Using a mini mill to process fleece
Tom and Mette Goehring of Lompoc, California, have a lot of fiber. They raise club lambs for 4-H and F-F-A kids, along with llamas, alpacas, and Icelandic sheep. For many years, they had no idea what to do with all the fleece produced when the animals were shorn.
Tom is a hand-spinner and Mette a knitter. The joke is that he couldn’t keep up with her, so they decided to take the process to a higher level.
"We kind of looked into the mill aspect of it. Our friends have a mini mill up in northern California and we visited them, and said, 'You know, let's do it.' So, we invested in the fiber mill," Mette says. And for the first six months to a year, we had a lot of our own fleece and we worked with that on weekends because we were still both working off the ranch. And it just kind of exploded from there."
They got the mill in 2006. It became so successful that after just one-year, Mette left her job to operate the mill full-time. The couple has clients all over the country who send fleece to them for processing.
The mini-mill has 12 pieces of equipment set up in an outbuilding on the Goehrings' acreage. The mill takes the raw fleece through a process that turns it into finished yarn, or roving for hand-spinners.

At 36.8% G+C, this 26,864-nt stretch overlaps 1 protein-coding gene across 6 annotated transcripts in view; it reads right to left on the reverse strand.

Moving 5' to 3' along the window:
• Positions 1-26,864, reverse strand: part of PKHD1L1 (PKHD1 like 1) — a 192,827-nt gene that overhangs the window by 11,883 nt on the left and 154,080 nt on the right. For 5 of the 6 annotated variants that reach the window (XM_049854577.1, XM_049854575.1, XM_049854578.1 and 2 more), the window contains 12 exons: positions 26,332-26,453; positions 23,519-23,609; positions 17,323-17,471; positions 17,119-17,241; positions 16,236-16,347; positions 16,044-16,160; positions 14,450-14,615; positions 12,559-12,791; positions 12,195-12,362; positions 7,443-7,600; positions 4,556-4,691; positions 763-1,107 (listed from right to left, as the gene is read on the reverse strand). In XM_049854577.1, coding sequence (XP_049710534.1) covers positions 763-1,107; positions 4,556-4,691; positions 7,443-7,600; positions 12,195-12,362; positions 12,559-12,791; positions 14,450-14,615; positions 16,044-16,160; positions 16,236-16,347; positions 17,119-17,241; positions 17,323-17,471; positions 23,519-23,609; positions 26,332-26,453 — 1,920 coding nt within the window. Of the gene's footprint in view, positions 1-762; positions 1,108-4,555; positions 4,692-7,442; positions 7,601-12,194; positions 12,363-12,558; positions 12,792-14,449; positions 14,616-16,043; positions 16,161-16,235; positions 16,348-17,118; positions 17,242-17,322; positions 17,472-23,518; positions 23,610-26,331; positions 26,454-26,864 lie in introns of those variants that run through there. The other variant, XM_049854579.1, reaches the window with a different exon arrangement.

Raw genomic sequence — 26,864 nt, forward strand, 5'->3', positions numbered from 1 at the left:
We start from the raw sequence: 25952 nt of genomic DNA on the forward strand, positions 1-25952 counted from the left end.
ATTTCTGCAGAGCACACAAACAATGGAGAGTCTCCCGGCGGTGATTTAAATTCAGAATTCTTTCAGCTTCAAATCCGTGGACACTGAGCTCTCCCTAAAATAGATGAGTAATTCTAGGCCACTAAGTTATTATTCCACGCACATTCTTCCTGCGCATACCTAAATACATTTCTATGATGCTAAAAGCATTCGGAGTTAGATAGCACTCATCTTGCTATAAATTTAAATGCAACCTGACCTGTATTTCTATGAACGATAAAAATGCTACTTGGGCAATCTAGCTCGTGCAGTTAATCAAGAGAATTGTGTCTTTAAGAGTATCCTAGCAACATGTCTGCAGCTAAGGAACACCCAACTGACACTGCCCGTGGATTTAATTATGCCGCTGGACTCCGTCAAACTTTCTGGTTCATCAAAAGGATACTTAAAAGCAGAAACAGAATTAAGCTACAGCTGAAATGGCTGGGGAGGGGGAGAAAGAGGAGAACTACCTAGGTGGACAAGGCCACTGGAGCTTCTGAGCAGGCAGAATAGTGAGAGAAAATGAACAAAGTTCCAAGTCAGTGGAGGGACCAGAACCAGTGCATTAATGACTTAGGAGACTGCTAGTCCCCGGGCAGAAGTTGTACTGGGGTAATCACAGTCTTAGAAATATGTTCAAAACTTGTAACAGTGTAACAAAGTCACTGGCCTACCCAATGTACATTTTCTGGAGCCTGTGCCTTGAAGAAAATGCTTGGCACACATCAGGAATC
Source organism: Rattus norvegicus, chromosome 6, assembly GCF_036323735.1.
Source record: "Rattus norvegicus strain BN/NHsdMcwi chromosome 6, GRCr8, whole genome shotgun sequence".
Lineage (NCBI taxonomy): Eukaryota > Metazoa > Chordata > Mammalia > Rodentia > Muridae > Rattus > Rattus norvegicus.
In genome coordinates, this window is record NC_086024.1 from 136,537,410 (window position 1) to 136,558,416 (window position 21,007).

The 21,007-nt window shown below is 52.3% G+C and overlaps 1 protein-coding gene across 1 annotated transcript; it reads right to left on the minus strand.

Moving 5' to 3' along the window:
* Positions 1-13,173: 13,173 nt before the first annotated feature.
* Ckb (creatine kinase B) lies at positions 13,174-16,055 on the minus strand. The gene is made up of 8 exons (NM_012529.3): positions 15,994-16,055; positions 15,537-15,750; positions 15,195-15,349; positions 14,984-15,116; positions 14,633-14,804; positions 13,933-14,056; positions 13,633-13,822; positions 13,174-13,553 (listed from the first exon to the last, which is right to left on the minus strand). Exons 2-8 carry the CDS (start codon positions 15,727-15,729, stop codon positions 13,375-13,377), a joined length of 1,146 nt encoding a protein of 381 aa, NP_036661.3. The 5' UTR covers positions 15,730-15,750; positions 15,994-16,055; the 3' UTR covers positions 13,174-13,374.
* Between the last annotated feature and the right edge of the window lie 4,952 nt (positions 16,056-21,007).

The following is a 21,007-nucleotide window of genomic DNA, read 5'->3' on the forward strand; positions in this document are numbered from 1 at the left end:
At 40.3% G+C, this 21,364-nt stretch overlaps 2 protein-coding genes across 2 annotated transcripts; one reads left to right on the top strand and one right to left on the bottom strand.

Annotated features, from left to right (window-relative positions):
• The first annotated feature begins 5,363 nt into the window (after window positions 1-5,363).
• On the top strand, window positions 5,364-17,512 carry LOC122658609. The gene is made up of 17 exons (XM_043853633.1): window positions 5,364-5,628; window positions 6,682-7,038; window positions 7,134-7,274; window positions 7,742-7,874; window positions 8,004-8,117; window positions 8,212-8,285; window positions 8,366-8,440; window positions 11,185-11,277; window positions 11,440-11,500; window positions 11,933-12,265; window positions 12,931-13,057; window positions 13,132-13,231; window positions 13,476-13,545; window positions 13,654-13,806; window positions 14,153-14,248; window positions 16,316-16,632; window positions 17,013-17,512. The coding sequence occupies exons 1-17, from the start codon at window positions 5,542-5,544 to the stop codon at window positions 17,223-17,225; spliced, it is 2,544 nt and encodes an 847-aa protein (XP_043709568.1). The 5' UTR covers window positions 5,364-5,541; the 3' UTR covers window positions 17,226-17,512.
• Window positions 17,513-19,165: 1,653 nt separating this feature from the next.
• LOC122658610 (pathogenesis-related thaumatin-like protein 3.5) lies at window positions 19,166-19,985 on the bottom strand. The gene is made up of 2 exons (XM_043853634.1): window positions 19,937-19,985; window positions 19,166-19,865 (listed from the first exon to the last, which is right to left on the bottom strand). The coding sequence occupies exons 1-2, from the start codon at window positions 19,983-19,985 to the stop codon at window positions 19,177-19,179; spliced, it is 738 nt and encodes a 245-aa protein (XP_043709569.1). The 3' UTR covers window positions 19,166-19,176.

The mini-mill is a dream come true for the couple.
"It's something my husband had always wanted to do being a hand spinner -- he's actually a weaver as well -- and I've always loved to knit," Mette says. "It's an income for me full-time, and Tom will be home hopefully within the next year full-time as well, and we can make a living off of processing fiber and selling our yarn."
Mette says they have a six-month backlog of orders, but have no plans to expand their mini-mill operation. She says it's just enough for the two of them, and they are happy with the job security.
Radio interview source: Tom and Mette Goehring, Owners, Ranch of the Oaks
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